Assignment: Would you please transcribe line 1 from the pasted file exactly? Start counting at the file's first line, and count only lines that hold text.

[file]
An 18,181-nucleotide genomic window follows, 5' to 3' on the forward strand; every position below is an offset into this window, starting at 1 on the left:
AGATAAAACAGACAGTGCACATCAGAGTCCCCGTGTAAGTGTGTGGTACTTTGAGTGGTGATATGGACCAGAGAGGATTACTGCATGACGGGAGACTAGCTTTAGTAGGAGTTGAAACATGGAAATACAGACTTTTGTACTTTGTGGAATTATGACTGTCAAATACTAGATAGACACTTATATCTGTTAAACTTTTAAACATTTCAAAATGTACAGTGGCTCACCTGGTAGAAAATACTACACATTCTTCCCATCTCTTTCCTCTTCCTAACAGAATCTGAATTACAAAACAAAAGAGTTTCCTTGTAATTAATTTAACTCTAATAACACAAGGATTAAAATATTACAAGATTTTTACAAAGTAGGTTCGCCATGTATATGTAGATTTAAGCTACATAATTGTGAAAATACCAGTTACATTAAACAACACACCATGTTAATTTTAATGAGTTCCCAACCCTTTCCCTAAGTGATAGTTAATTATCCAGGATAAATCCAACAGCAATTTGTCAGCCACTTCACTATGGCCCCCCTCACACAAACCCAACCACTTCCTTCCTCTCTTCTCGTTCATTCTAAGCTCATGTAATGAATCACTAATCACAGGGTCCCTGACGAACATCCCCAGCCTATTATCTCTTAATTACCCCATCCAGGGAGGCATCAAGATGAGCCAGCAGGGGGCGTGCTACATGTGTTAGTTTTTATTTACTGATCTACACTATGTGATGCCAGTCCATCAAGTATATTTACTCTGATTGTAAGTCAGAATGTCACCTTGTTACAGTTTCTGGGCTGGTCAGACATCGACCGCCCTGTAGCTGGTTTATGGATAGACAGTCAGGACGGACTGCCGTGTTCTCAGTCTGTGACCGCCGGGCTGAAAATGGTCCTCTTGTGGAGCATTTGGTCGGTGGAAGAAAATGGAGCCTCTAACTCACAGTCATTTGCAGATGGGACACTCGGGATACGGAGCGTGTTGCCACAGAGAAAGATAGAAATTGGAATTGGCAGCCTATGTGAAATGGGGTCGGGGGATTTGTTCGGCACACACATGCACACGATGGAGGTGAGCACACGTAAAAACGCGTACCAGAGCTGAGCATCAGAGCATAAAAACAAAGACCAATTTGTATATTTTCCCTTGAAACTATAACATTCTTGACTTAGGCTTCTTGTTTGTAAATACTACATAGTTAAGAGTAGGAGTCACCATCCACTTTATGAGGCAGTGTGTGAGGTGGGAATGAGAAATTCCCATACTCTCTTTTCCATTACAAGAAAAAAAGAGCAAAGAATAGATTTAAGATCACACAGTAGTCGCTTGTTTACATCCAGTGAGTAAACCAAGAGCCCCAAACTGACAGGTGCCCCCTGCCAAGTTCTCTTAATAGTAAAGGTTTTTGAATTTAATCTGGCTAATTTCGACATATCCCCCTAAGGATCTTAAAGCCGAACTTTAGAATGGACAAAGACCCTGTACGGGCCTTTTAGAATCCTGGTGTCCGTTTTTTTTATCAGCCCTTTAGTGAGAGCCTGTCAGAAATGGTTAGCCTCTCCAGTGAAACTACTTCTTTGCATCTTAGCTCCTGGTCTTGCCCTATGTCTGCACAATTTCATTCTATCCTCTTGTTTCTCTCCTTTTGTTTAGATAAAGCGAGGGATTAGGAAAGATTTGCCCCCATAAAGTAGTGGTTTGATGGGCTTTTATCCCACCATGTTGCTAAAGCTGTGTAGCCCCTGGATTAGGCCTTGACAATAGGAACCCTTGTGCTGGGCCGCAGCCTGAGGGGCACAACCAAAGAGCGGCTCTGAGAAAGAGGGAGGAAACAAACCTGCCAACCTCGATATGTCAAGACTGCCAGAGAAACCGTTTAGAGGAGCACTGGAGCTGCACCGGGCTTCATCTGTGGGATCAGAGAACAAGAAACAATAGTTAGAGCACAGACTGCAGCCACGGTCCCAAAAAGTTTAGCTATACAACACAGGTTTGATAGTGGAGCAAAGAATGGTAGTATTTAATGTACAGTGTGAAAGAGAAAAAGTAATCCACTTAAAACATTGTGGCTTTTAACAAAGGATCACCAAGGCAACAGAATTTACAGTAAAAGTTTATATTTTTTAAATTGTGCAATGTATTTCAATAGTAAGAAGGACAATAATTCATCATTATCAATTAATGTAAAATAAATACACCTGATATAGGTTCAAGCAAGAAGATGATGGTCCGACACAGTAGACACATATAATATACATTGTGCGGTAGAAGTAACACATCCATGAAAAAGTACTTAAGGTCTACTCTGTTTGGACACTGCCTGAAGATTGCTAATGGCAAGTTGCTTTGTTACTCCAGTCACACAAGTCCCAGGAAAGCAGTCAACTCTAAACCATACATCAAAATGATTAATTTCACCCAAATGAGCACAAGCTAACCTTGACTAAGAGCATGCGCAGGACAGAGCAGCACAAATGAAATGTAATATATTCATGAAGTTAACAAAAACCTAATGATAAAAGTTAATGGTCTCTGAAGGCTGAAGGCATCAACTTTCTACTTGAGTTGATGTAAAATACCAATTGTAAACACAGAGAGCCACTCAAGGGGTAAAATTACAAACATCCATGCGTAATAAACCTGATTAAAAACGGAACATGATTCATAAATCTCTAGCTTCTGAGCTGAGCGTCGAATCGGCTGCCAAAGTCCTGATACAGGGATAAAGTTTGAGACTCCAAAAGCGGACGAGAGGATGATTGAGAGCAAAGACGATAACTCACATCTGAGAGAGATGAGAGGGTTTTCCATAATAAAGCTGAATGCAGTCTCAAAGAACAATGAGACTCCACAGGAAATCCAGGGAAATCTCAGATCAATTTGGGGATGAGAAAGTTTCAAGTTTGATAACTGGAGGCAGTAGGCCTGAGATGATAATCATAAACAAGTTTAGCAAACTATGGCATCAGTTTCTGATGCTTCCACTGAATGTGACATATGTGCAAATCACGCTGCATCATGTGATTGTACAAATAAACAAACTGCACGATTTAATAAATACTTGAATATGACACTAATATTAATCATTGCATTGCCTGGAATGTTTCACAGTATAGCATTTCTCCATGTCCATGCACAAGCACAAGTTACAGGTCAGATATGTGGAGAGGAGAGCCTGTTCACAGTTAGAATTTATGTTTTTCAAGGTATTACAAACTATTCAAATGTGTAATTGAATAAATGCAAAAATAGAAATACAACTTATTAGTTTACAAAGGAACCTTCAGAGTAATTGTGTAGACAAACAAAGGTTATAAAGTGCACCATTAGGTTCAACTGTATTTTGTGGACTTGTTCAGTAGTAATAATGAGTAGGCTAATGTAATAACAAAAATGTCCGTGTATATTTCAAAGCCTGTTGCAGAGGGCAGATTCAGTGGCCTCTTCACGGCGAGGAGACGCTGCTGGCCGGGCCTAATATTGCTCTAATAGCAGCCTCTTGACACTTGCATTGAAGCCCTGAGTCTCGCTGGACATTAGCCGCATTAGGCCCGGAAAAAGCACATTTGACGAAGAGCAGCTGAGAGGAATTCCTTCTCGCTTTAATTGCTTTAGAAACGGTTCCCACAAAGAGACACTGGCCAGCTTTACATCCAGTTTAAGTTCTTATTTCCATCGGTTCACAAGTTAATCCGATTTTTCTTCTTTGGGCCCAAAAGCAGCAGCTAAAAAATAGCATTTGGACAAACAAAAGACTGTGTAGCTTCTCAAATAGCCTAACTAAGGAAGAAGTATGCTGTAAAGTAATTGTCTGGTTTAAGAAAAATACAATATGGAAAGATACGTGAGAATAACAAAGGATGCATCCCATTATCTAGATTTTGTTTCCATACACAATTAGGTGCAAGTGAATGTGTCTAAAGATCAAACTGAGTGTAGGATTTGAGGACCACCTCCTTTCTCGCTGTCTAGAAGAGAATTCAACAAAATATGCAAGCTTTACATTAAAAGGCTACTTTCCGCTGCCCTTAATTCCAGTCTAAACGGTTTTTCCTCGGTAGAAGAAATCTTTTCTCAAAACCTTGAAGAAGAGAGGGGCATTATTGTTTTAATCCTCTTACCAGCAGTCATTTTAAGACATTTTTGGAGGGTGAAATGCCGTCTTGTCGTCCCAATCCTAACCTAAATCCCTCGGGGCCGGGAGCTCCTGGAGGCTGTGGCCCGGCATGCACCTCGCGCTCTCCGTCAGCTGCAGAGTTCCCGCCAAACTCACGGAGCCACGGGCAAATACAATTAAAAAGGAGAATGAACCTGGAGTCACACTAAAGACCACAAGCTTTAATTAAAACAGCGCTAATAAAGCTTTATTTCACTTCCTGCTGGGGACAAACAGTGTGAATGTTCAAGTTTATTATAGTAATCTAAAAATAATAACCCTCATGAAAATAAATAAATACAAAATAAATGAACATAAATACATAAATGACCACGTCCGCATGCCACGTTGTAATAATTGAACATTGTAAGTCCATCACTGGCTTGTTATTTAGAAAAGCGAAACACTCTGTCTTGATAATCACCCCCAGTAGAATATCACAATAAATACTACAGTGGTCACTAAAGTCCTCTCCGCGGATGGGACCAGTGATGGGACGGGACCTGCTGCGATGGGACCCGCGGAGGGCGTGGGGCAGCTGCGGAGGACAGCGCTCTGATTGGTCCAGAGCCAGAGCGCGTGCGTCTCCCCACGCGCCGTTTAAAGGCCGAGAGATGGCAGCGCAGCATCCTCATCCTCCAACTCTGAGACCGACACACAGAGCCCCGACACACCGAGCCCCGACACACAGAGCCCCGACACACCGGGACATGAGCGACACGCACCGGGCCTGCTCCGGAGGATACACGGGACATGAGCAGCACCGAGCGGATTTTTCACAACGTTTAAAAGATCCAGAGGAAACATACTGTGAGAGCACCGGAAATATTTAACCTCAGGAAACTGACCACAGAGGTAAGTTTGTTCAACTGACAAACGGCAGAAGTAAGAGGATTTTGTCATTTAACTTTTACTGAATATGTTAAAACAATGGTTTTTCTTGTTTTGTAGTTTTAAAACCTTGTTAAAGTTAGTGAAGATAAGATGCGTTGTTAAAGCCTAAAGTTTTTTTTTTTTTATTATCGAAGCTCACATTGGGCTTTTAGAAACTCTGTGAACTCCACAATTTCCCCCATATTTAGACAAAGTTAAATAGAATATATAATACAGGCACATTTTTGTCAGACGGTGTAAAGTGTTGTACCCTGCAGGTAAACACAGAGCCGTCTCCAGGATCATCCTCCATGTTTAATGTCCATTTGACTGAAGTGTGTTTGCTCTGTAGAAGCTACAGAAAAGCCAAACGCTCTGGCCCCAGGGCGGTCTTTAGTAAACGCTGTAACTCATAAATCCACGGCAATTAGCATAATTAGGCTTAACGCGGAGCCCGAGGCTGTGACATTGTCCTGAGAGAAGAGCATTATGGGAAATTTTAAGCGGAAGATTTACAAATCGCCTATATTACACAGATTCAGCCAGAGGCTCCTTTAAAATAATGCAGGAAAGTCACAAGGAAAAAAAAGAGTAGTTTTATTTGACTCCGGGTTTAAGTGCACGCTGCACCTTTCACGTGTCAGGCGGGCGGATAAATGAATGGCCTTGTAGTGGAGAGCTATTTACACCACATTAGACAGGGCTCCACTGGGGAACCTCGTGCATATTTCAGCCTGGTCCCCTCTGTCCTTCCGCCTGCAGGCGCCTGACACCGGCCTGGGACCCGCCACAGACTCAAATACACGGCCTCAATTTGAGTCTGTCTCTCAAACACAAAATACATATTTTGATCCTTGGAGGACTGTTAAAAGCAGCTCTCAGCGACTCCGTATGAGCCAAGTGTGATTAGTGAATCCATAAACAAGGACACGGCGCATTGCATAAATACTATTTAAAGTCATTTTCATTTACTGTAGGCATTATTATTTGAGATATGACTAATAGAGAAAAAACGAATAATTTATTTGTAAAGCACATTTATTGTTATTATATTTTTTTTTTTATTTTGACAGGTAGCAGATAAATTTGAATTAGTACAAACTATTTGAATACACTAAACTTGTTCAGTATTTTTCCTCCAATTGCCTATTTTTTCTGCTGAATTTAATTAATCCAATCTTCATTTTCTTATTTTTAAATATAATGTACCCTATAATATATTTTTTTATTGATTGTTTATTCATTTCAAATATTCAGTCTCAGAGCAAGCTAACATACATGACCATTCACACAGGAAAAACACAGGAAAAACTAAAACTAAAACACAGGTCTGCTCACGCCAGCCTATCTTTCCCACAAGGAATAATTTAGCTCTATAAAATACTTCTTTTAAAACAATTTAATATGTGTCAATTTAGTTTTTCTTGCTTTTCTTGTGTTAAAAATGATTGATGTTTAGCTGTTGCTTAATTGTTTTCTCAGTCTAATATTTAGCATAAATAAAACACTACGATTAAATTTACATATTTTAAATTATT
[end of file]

An 18,181-nucleotide genomic window follows, 5' to 3' on the forward strand; every position below is an offset into this window, starting at 1 on the left: